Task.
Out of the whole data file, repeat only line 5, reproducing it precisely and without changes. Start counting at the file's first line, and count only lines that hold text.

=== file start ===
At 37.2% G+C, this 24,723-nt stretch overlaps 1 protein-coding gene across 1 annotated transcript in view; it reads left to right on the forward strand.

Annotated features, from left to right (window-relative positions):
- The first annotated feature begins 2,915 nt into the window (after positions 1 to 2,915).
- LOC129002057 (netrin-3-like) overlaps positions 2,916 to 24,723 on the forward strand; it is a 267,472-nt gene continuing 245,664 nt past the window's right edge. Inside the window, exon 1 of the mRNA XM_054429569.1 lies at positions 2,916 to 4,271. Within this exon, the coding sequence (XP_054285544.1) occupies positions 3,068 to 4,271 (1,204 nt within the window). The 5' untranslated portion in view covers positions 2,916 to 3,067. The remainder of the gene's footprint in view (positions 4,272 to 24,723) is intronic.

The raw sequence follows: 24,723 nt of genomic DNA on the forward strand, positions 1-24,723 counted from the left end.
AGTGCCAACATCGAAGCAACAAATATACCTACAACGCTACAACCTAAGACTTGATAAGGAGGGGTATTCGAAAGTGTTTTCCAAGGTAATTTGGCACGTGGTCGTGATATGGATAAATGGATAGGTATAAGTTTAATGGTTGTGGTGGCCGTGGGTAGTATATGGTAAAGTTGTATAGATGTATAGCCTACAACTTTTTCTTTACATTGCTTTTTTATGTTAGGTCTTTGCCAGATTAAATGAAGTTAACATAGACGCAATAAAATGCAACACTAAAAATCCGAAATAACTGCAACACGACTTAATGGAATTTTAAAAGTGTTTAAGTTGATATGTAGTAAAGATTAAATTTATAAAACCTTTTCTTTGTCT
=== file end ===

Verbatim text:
The raw sequence follows: 24,723 nt of genomic DNA on the forward strand, positions 1-24,723 counted from the left end.